The rise of programming and the stalled gender revolution

Siwei Cheng, Bhumika Chauhan, Swati Chintala

    Research output: Contribution to journalArticlepeer-review


    Despite remarkable progress toward gender equality over the past half-century, the stalled convergence in the gender wage gap after the mid-1990s remains a puzzle. This study provides new insights into this puzzle by conducting the first large-scale investigation of the uneven impact of the rise of programming in the labor market for men and women since the mid-1990s. We argue that the increasing reliance on programming has favored men's economic status relative to women's and therefore may help explain the slow convergence of the gender wage gap. We differentiate between two effects: (1) the composition effect, wherein men experience a greater employment growth in programming-intensive occupations relative to women, and (2) the price effect, wherein the wage returns to programming intensity increase more for men than women. Our empirical analysis documents a strong relationship between the rise of programming and the slow convergence of the gender wage gap among college graduates. Counterfactual simulations indicate that the absence of the composition and price effects would have reduced the gender wage gap over the past two decades by an additional 14.70 percent. These findings call attention to the role gender institutions play in shaping the uneven labor market impact of technological change.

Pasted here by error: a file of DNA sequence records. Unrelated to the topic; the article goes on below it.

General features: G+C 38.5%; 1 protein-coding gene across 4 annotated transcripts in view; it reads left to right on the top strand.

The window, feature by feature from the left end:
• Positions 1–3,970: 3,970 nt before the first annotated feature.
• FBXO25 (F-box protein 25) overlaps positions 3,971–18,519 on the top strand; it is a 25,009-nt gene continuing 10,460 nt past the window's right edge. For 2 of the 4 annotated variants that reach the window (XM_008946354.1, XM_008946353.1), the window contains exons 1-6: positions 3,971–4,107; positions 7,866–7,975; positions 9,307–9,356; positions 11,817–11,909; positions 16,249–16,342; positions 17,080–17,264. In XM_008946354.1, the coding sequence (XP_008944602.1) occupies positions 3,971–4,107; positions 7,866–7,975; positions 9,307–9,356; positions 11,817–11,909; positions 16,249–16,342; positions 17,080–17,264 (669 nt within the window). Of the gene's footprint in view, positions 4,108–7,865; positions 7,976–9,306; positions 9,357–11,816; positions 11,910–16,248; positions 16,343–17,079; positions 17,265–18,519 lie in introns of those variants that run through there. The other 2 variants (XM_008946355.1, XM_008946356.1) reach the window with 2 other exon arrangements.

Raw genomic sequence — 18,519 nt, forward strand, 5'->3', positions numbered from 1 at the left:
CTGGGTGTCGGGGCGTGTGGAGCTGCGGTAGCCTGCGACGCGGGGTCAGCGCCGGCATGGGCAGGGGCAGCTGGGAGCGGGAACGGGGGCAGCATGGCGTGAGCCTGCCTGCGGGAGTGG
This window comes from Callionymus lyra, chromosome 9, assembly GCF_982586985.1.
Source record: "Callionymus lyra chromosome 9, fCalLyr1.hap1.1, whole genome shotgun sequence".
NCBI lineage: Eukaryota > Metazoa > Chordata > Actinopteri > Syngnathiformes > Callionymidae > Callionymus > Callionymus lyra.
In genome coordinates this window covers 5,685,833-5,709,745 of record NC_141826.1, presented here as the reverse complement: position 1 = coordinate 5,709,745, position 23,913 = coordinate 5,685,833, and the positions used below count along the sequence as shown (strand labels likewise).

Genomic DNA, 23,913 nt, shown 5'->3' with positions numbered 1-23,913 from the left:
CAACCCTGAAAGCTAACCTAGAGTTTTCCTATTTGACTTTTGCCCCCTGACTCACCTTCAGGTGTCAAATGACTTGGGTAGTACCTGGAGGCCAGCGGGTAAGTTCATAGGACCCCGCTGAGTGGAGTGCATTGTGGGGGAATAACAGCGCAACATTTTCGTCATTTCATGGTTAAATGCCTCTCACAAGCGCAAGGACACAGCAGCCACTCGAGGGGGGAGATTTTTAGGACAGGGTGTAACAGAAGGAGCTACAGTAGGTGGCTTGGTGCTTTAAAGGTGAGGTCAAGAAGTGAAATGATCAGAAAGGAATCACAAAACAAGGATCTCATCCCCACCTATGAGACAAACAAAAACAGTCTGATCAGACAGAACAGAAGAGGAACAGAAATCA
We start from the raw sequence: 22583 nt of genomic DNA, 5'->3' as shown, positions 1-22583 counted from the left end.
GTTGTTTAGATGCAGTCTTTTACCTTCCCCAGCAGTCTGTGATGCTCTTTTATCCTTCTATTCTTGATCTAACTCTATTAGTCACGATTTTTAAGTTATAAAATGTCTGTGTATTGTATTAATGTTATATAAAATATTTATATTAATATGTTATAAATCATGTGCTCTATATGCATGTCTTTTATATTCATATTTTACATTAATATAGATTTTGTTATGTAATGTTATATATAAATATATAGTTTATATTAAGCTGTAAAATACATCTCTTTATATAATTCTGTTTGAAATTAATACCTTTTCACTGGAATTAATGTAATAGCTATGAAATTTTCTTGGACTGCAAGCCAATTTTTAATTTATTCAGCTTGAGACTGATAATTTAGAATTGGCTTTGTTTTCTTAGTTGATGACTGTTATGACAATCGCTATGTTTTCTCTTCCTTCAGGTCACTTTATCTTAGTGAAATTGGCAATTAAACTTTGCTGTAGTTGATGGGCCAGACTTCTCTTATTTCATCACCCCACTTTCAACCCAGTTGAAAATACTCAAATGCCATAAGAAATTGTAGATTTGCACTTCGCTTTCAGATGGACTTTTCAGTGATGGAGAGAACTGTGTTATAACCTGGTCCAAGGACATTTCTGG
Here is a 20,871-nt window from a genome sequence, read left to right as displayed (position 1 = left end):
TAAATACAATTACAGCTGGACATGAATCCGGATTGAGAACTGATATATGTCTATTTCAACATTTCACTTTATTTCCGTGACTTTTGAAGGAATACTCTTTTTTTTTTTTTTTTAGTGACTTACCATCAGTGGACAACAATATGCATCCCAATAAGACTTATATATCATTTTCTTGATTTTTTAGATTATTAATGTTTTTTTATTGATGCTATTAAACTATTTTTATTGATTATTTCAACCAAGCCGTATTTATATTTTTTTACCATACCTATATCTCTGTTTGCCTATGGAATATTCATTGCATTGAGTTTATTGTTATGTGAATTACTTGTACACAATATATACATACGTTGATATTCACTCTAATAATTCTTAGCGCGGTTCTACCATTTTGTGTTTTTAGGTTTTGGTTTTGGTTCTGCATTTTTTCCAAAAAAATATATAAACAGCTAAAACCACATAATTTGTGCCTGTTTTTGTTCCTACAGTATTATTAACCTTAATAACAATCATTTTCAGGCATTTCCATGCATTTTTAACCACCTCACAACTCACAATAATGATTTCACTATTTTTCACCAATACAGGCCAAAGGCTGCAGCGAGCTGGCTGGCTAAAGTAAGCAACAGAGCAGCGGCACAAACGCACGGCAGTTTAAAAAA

Original languageEnglish (US)
    Pages (from-to)321-351
    Number of pages31
    JournalSociological Science
    StatePublished - 2019


    • Computerization
    • Gender inequality
    • Labor market
    • Technological change

    ASJC Scopus subject areas

    • General Social Sciences


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